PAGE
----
Review by James Attwood with Photography by Laura Chen

There are few artists nowadays that truly captivate me and sound completely ‘fresh’ to my ears, Newcastle born Sam Fender however is one of those. I was lucky enough to see the shields songwriter this summer at Y Not festival and was immediately struck by the power of his voice, the unity of his band and how different his music was to the usual ‘trendy’ songwriter or indie styles around at the moment. He is currently on an EU and UK tour in support of his debut up ‘Dead Boys’ which is to be released on the 20th November. I was lucky enough to catch him at Birmingham’s Castle and Falcon.


Birmingham is a tricky old city to crack as an act, unless it’s a Friday or Saturday evening or you are a golden oldie at the academy. The evening was in favour of Fender, a Saturday evening in a venue just outside of the city centre with a late curfew.

Support came from Tyneside post rock band A Festival, A Parade, whom are friends of Fender’s. His invitation to them to tour with him is a real indication of Fender’s down to earth roots and love to his hometown, having recently dismissed the urge to move to the city of London in an interview.

A Festival, A Parade_1

Arriving on stage to applause from the crowd, the band delivered a blistering set of post and noise rock. It’s clear that the band have a range of influences, a mixture of My Bloody Valentine’s shoe gazing guitar’s, the earthy drumming and monotone vocals of the national, whilst also incorporating subtle synthesised elements.

Set opener Cold Shower was a highlight for me, before the set sadly seemed to cascade into a deafening racket, which was largely down to the size of the venue leaving little to be heard of the vocalist. Sex Dream provided a much needed lull in the set, with it’s post rock arpeggiated guitars and moody vocals before the band close their set with The Vineyard, ending with a melodic instrumental section which could of easily been composed by shoegaze heroes Slowdive.

A Festival, A Parade_

It’s a late curfew this evening, reflected in the later set times. Sam Fender arrives onstage around 9:30 to a sold out crowd and screams of “I love you Sam”. He can’t help being a good looking lad, but his set this evening proved that he is much more than a pretty face.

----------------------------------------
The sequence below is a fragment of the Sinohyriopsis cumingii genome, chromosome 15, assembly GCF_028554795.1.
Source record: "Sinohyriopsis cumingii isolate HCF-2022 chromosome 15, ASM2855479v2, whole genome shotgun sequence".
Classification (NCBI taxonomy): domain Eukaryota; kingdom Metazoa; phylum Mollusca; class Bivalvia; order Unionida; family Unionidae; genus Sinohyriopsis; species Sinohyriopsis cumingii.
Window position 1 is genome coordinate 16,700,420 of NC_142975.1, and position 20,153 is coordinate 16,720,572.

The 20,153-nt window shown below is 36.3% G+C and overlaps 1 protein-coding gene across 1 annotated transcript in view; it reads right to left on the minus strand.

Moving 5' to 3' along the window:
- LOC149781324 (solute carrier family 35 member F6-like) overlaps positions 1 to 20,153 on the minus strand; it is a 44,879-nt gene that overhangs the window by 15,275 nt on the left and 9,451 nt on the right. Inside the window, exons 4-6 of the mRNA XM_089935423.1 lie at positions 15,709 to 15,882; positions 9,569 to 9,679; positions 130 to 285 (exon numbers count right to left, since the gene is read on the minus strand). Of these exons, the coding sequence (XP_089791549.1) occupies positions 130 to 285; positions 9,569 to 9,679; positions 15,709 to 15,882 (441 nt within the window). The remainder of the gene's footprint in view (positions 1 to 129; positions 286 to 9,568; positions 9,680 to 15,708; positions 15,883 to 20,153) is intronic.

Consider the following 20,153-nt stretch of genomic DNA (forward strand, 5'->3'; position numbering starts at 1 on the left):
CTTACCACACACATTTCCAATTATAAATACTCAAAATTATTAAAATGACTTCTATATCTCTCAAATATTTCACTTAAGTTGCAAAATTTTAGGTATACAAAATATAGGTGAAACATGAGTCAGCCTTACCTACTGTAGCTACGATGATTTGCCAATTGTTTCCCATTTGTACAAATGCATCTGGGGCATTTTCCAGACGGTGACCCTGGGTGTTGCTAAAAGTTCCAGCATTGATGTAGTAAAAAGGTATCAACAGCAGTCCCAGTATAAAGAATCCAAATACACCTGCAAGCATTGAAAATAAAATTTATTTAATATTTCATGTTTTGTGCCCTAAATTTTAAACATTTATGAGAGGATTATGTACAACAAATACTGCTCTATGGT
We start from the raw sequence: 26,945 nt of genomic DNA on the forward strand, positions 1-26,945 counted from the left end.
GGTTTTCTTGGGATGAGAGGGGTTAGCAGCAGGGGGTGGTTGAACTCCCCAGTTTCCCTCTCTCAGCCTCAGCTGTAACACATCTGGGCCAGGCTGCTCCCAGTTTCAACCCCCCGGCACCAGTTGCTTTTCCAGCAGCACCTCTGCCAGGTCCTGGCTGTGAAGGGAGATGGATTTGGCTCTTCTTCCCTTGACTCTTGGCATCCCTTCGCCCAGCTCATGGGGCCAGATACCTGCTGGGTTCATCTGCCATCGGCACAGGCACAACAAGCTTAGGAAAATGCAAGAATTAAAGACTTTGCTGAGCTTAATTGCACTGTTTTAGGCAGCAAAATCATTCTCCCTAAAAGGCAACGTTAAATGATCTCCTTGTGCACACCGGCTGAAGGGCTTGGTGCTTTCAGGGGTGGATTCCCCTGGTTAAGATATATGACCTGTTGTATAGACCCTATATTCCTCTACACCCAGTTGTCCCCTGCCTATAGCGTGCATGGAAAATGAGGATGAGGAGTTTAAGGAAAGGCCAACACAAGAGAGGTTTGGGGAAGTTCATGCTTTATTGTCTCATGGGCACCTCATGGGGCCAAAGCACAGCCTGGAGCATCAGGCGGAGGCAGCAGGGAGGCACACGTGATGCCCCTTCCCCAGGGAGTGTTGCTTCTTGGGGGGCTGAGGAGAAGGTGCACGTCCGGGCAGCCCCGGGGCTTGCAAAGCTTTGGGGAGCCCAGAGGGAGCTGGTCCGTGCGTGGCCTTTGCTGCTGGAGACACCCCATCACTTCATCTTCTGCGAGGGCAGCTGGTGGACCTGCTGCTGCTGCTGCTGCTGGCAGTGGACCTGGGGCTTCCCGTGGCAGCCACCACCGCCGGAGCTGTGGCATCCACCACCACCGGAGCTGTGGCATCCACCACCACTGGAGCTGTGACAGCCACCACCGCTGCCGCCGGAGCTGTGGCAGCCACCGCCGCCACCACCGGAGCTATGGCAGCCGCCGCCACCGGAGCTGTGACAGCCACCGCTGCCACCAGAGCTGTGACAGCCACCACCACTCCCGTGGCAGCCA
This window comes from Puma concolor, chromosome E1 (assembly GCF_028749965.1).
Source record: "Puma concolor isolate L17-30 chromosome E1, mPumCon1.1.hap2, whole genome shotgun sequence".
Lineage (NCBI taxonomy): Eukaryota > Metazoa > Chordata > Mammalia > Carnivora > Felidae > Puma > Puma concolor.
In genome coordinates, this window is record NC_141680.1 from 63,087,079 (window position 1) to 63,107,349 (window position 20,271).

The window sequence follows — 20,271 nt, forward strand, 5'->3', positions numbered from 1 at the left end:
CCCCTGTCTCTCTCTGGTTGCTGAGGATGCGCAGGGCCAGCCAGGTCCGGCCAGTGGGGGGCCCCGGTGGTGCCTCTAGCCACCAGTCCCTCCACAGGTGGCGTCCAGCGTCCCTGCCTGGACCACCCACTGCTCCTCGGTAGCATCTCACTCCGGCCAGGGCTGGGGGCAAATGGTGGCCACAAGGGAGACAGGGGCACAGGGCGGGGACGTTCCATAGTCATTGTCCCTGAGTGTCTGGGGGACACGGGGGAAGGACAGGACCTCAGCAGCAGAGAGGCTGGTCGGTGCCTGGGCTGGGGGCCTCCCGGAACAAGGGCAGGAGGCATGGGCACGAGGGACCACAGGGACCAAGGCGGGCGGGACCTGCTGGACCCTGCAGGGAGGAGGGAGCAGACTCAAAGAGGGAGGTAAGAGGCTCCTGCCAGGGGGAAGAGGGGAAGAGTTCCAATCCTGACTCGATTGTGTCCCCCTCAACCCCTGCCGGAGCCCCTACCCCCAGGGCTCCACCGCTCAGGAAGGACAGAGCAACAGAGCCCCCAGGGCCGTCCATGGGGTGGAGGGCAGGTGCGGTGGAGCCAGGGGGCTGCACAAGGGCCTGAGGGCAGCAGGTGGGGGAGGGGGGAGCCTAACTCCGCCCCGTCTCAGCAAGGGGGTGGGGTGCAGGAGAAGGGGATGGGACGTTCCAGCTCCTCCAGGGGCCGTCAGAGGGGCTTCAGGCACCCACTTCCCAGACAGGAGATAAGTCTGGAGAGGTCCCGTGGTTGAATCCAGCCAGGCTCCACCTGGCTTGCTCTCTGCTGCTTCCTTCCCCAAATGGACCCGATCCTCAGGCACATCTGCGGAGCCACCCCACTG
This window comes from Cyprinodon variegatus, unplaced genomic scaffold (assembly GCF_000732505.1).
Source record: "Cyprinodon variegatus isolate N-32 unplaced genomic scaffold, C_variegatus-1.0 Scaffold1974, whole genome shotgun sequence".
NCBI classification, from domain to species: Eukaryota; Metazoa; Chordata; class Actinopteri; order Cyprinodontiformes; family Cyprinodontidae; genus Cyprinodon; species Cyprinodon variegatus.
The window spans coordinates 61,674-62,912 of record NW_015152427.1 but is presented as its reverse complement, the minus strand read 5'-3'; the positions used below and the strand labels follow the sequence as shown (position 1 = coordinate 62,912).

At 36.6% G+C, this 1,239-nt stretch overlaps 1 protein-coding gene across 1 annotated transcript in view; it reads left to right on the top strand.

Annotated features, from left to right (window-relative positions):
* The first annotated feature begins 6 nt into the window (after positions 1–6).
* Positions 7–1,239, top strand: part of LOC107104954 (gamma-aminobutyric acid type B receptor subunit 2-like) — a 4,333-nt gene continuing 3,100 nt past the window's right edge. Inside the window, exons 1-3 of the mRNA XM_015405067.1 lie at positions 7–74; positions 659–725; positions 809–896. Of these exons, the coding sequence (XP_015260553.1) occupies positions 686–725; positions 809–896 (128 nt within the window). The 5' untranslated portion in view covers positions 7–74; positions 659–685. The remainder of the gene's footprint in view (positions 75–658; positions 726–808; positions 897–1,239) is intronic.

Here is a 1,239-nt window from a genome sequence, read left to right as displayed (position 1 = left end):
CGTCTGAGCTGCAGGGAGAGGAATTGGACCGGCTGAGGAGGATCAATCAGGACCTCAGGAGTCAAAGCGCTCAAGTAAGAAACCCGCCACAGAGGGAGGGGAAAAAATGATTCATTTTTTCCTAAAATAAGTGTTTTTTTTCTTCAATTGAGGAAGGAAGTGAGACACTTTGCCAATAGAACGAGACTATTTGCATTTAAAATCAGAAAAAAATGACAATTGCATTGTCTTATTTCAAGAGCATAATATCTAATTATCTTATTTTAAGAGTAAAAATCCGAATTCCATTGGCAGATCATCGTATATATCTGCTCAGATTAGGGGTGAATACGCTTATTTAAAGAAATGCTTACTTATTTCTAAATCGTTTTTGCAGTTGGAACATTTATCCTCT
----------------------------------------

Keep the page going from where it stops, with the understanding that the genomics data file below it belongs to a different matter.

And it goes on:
Opening with the storming Millennial, Fender starts as he means to go on as he and his band make the stage their own. Next up is the uplifting live favourite Will We Talk In The Morning, which seems to get better every time I hear it. There is a lot of love in the room for the young songwriter this evening, a mixture of family friends and fans, which Fender addresses regularly. It’s warming to hear that despite his meteoric rise, he stays true to his roots throughout the set. Only the Poets’ and fellow Geordie Joe is on guitar duties this evening due to Sam’s best friend breaking his leg and does a stellar job, fitting in effortlessly amongst a band of childhood friends.



There is plenty of peaks and troughs throughout his set, tracks such as the War on Drugs influenced All Is On My Side provide quieter moments whilst Friday Fighting has as much bold attitude as you’d expect given it’s subject matter. Despite tracks such as All Is On My Side and Will We Talk In The Morning being unreleased, the crowd sing them back for word, not only indicating the loyalty of his fans, but how captivating his music really is.

Fender debuts a new track to a fiercely attentive crowd before breaking into Dead Boys, a track that only recently gained him a whole new fanbase through its dedication to the ever growing issue of male suicide, it also receives the biggest sing along of the evening.



Play God is the penultimate track of the set, and sees Fender and band on top form, it’s good to see that him and his band could easily pass as a band and interact as one, as opposed to being blank faced musicians simply backing Sam.

The set is closed by two solo tracks, his summer breakthrough track Leave Fast and a cover of Springsteen’s Dancing In The Dark, a well known hero of Fender’s.

After a whirlwind year, I look forward to seeing what 2019 holds for the young songwriter and I look forward to the release of new music, whichever tracks that may contain. It very much feels that Sam Fender is what the industry is lacking and I hope his upward trajectory continues to much larger venues.



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